Complaints from the public are being fobbed off with health and safety excuses are at a record high. The HSE report that dangerous daffodils have being banned on a village green and pork crackling is not on the menu at a restaurant because it might splash the chef. More than 600 people approached the Health and Safety Executive’s (HSE) Myth Busters Challenge Panel in its first 3 years after being told ‘health and safety’ stops them from doing something. In the overwhelming majority of cases, the HSE panel has confirmed that health and safety regulations do not ban the activity and that ‘health and safety’ is being used as a smokescreen, usually to hide poor customer service.
Dangerous daffodils’ and 10 more health and safety myths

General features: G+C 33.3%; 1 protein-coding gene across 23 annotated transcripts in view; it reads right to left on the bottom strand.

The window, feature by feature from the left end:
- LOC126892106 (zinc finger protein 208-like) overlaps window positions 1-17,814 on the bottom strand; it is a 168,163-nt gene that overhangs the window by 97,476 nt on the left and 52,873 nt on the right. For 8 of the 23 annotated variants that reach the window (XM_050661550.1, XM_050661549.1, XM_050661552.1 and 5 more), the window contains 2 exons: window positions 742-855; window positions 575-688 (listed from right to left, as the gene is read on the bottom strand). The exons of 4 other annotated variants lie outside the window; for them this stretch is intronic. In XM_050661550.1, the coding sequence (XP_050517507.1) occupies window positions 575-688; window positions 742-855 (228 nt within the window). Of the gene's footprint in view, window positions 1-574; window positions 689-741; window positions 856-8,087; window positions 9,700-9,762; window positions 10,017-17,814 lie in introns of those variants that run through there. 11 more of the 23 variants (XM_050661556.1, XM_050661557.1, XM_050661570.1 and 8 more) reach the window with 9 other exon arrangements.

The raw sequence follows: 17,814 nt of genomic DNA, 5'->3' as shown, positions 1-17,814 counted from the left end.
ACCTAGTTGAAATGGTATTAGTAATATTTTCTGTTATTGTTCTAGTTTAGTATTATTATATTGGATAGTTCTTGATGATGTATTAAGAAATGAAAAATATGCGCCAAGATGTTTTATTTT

- pork crackling not on the menu at a restaurant because it might splash the chef
- prams banned from a children’s centre for health and safety reasons
- dangerous daffodils removed from a village green
- custard pie fight at a local event cancelled because of health and safety
- chippy not allowing customers to put salt and vinegar on their fish and chips
- ban on playing with conkers and yoyos, using skipping ropes, and climbing trees
- selfie sticks banned in a nightclub
- sheep and cow droppings in a field stopping a scout group camping
- school production cancelled because lighting operator had not attended ladder training course
- loose flowers and pots not allowed on graves
- office ban on paperclips
To read more please click here Source: Press Release from Department of Work and Pension (UK)
Carbon Monoxide Kills